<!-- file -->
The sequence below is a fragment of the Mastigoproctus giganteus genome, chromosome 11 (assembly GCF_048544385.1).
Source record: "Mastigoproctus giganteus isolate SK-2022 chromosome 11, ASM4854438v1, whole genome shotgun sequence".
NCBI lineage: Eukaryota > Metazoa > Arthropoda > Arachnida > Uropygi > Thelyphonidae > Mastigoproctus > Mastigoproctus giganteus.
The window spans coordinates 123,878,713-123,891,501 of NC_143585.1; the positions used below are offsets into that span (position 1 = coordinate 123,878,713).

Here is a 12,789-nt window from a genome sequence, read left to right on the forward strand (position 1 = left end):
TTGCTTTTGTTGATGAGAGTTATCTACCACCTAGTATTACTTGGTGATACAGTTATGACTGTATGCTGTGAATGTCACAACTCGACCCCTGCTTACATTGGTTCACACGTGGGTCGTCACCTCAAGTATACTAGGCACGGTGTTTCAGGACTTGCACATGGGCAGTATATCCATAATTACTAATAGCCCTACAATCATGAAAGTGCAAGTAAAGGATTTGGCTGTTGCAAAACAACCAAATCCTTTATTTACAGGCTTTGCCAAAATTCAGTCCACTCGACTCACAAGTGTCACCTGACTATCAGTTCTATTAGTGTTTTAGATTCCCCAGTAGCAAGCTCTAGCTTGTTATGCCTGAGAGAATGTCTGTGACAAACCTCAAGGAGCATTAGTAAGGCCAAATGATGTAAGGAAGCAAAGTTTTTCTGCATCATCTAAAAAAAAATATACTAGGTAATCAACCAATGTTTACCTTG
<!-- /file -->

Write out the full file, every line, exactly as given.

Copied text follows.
The sequence below is a fragment of the Mastigoproctus giganteus genome, chromosome 11 (assembly GCF_048544385.1).
Source record: "Mastigoproctus giganteus isolate SK-2022 chromosome 11, ASM4854438v1, whole genome shotgun sequence".
NCBI lineage: Eukaryota > Metazoa > Arthropoda > Arachnida > Uropygi > Thelyphonidae > Mastigoproctus > Mastigoproctus giganteus.
The window spans coordinates 123,878,713-123,891,501 of NC_143585.1; the positions used below are offsets into that span (position 1 = coordinate 123,878,713).

Here is a 12,789-nt window from a genome sequence, read left to right on the forward strand (position 1 = left end):
TTGCTTTTGTTGATGAGAGTTATCTACCACCTAGTATTACTTGGTGATACAGTTATGACTGTATGCTGTGAATGTCACAACTCGACCCCTGCTTACATTGGTTCACACGTGGGTCGTCACCTCAAGTATACTAGGCACGGTGTTTCAGGACTTGCACATGGGCAGTATATCCATAATTACTAATAGCCCTACAATCATGAAAGTGCAAGTAAAGGATTTGGCTGTTGCAAAACAACCAAATCCTTTATTTACAGGCTTTGCCAAAATTCAGTCCACTCGACTCACAAGTGTCACCTGACTATCAGTTCTATTAGTGTTTTAGATTCCCCAGTAGCAAGCTCTAGCTTGTTATGCCTGAGAGAATGTCTGTGACAAACCTCAAGGAGCATTAGTAAGGCCAAATGATGTAAGGAAGCAAAGTTTTTCTGCATCATCTAAAAAAAAATATACTAGGTAATCAACCAATGTTTACCTTG